Bob: There are about 16 hymns on the CD that you have included in the back of the book, "Thanksgiving, A Time to Remember," including "America, the Beautiful." These are instrumental arrangements of these hymns, and I know we play this at Thanksgiving at our house. It's just nice to have it as regular, ongoing background music as you tune your heart around the Thanksgiving holiday.
And to have the CD with the hymns on it and Ace's book, "Stories Behind the Hymns that Inspire America," which you can use for family devotions or you can use just for personal study, it's a great combination.
We have Ace's book in our FamilyLife Resource Center, and we also have the Thanksgiving book, "Thanksgiving, A Time to Remember," with the music CD in the back of the book. And any of our listeners that want to get both of the resources together, we will send along at no additional cost, the CD audio of our conversation this week with Ace Collins.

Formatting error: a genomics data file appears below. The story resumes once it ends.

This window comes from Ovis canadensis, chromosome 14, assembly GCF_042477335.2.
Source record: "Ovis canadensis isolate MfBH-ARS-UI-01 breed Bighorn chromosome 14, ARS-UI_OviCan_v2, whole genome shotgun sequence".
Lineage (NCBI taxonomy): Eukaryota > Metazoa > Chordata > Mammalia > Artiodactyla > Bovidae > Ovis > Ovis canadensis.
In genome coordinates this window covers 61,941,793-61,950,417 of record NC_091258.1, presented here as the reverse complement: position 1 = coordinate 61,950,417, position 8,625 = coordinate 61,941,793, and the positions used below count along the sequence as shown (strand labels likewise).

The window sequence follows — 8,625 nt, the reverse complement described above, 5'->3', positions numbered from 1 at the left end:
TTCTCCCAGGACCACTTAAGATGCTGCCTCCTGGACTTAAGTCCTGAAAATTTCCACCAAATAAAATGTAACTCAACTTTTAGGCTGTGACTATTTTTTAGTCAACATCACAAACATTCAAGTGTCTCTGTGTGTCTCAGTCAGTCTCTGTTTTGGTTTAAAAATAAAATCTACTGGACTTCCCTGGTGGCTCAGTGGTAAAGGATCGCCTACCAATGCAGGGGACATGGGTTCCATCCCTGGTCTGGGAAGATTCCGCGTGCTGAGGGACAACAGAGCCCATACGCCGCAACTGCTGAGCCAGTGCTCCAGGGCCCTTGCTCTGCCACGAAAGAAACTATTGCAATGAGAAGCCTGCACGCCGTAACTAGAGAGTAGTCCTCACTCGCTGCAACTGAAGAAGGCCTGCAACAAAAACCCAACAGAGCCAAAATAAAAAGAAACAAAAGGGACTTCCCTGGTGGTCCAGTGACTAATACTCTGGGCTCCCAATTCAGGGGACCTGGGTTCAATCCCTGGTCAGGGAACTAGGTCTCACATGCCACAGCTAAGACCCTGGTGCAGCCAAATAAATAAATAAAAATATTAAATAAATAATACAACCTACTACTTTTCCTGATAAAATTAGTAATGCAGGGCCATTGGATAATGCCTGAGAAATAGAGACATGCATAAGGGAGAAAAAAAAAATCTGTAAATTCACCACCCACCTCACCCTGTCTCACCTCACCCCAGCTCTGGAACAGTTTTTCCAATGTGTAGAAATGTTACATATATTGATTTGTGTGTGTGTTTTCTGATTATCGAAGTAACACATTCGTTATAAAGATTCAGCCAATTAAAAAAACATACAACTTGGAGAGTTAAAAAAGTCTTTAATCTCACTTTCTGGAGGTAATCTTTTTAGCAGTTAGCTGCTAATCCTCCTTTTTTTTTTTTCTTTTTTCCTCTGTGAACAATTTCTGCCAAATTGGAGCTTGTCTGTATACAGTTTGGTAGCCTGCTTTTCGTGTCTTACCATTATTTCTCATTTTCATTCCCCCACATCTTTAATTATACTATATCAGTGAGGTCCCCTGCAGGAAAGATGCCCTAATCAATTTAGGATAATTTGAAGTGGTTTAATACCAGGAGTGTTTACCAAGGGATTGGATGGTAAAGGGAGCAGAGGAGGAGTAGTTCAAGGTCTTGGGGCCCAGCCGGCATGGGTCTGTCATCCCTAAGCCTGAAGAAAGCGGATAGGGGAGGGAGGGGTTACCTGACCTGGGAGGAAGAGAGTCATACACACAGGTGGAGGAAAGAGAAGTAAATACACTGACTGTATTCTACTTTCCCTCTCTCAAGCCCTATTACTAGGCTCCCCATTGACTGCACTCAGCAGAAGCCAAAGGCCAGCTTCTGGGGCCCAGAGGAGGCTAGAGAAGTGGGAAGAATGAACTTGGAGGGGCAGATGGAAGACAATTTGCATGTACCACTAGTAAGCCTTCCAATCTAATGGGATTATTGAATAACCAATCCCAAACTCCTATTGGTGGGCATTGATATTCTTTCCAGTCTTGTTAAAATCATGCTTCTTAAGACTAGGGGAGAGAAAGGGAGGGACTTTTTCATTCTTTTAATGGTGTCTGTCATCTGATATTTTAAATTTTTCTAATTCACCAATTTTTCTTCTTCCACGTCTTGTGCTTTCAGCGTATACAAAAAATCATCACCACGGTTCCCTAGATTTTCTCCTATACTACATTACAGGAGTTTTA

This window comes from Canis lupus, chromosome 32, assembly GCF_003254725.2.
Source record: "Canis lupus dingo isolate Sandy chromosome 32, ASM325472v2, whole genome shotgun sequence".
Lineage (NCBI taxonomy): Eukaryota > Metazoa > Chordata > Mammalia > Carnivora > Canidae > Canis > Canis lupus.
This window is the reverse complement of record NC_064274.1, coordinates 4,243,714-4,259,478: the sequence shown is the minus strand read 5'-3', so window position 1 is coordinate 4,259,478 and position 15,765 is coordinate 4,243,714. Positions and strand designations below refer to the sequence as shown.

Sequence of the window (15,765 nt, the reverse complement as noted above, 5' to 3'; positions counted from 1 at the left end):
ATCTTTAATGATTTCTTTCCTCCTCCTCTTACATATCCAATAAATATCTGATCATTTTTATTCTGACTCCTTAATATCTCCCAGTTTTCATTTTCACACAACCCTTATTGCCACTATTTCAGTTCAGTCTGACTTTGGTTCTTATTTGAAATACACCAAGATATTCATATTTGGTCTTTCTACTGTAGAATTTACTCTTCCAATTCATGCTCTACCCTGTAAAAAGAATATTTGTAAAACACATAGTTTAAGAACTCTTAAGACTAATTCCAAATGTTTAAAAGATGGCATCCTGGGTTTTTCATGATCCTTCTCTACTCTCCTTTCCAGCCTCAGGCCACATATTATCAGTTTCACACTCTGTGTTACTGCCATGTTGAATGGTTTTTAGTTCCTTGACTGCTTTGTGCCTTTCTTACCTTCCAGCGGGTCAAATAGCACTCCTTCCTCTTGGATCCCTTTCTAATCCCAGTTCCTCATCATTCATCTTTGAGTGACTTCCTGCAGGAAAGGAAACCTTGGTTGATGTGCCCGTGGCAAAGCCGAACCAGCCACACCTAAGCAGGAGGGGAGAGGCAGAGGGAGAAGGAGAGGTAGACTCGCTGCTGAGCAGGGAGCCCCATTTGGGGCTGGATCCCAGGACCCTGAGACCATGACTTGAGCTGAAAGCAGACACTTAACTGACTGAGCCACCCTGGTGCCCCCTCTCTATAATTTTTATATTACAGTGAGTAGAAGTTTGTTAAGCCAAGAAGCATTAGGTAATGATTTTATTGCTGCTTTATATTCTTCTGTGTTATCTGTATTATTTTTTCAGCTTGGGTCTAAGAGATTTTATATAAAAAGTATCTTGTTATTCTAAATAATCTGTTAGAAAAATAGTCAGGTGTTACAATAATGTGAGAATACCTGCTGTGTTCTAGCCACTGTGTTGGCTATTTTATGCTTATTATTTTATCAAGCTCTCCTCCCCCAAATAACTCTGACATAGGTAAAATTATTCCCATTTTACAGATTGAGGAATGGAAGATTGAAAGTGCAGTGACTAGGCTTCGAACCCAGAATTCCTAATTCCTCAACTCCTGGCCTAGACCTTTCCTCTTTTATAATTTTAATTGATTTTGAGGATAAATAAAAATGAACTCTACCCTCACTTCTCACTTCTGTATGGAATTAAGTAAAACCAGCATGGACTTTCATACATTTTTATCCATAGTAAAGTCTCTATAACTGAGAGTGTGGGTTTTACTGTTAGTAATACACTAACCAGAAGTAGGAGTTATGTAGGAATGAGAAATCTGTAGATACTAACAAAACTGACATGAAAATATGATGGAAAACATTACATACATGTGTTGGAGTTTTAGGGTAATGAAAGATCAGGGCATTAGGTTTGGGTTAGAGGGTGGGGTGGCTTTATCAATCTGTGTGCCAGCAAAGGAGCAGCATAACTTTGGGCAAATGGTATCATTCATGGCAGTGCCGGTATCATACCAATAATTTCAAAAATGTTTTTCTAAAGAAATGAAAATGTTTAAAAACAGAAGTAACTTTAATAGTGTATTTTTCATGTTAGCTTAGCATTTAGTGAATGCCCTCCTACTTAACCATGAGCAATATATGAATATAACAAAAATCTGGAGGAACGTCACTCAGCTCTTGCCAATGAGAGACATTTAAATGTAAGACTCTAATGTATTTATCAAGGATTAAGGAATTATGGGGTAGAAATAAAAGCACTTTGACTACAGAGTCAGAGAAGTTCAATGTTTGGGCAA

Go to our website, FamilyLife.com, and click on the red button that says "Go" in the middle of the page, and that will take you right to a screen where there is more information about how to order the hardback book, "Thanksgiving, A Time to Remember," with the music CD in the back. Don't get confused now. There is also an audio CD that is a dramatized version of Barbara's book. That's not the music CD that we're talking about, that's the audio book, and it's available from our FamilyLife Resource Center as well.
Go to the website, FamilyLife.com, click that red button that says "Go," and that will give you all the information you need about the resources that are available, and get copies of these books and have them ready as you prepare for Thanksgiving at your house. I think these resources will be helpful to get your family's heart pointed in the right direction.